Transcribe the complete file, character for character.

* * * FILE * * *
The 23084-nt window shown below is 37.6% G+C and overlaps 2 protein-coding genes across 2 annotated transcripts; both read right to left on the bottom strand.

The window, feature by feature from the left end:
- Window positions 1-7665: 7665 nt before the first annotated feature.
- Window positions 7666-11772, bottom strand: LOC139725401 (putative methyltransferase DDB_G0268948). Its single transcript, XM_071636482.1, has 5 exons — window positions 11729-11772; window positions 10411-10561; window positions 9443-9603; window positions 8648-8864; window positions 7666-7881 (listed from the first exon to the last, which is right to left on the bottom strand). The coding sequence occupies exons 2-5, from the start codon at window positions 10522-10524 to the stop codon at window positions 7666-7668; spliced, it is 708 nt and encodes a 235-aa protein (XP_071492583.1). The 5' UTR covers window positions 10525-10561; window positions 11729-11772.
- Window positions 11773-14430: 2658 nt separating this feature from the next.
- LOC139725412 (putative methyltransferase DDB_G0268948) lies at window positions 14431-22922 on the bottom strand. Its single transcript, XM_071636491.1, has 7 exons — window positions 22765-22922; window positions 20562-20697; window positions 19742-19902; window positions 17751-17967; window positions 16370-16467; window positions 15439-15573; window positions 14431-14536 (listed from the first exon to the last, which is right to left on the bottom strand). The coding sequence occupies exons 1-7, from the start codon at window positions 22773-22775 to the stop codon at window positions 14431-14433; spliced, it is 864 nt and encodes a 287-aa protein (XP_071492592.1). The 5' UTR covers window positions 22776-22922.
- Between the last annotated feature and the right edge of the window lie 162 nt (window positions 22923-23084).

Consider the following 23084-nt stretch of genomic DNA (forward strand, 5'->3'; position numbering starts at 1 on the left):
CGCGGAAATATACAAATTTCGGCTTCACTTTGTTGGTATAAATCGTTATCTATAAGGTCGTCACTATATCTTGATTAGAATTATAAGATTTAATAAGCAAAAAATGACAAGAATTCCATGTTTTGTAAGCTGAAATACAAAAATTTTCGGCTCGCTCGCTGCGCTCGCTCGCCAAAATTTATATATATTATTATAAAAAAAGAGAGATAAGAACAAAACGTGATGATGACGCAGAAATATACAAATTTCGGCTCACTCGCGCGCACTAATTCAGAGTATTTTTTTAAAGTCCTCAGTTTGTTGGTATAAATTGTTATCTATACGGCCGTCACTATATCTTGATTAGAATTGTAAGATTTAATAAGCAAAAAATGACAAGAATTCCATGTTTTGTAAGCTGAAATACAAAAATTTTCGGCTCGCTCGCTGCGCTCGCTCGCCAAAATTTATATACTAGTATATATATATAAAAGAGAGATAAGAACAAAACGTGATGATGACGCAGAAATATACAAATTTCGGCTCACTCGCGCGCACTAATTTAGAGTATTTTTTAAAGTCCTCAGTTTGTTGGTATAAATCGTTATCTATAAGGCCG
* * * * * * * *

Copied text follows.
The 23084-nt window shown below is 37.6% G+C and overlaps 2 protein-coding genes across 2 annotated transcripts; both read right to left on the bottom strand.

The window, feature by feature from the left end:
- Window positions 1-7665: 7665 nt before the first annotated feature.
- Window positions 7666-11772, bottom strand: LOC139725401 (putative methyltransferase DDB_G0268948). Its single transcript, XM_071636482.1, has 5 exons — window positions 11729-11772; window positions 10411-10561; window positions 9443-9603; window positions 8648-8864; window positions 7666-7881 (listed from the first exon to the last, which is right to left on the bottom strand). The coding sequence occupies exons 2-5, from the start codon at window positions 10522-10524 to the stop codon at window positions 7666-7668; spliced, it is 708 nt and encodes a 235-aa protein (XP_071492583.1). The 5' UTR covers window positions 10525-10561; window positions 11729-11772.
- Window positions 11773-14430: 2658 nt separating this feature from the next.
- LOC139725412 (putative methyltransferase DDB_G0268948) lies at window positions 14431-22922 on the bottom strand. Its single transcript, XM_071636491.1, has 7 exons — window positions 22765-22922; window positions 20562-20697; window positions 19742-19902; window positions 17751-17967; window positions 16370-16467; window positions 15439-15573; window positions 14431-14536 (listed from the first exon to the last, which is right to left on the bottom strand). The coding sequence occupies exons 1-7, from the start codon at window positions 22773-22775 to the stop codon at window positions 14431-14433; spliced, it is 864 nt and encodes a 287-aa protein (XP_071492592.1). The 5' UTR covers window positions 22776-22922.
- Between the last annotated feature and the right edge of the window lie 162 nt (window positions 22923-23084).

Consider the following 23084-nt stretch of genomic DNA (forward strand, 5'->3'; position numbering starts at 1 on the left):
CGCGGAAATATACAAATTTCGGCTTCACTTTGTTGGTATAAATCGTTATCTATAAGGTCGTCACTATATCTTGATTAGAATTATAAGATTTAATAAGCAAAAAATGACAAGAATTCCATGTTTTGTAAGCTGAAATACAAAAATTTTCGGCTCGCTCGCTGCGCTCGCTCGCCAAAATTTATATATATTATTATAAAAAAAGAGAGATAAGAACAAAACGTGATGATGACGCAGAAATATACAAATTTCGGCTCACTCGCGCGCACTAATTCAGAGTATTTTTTTAAAGTCCTCAGTTTGTTGGTATAAATTGTTATCTATACGGCCGTCACTATATCTTGATTAGAATTGTAAGATTTAATAAGCAAAAAATGACAAGAATTCCATGTTTTGTAAGCTGAAATACAAAAATTTTCGGCTCGCTCGCTGCGCTCGCTCGCCAAAATTTATATACTAGTATATATATATAAAAGAGAGATAAGAACAAAACGTGATGATGACGCAGAAATATACAAATTTCGGCTCACTCGCGCGCACTAATTTAGAGTATTTTTTAAAGTCCTCAGTTTGTTGGTATAAATCGTTATCTATAAGGCCG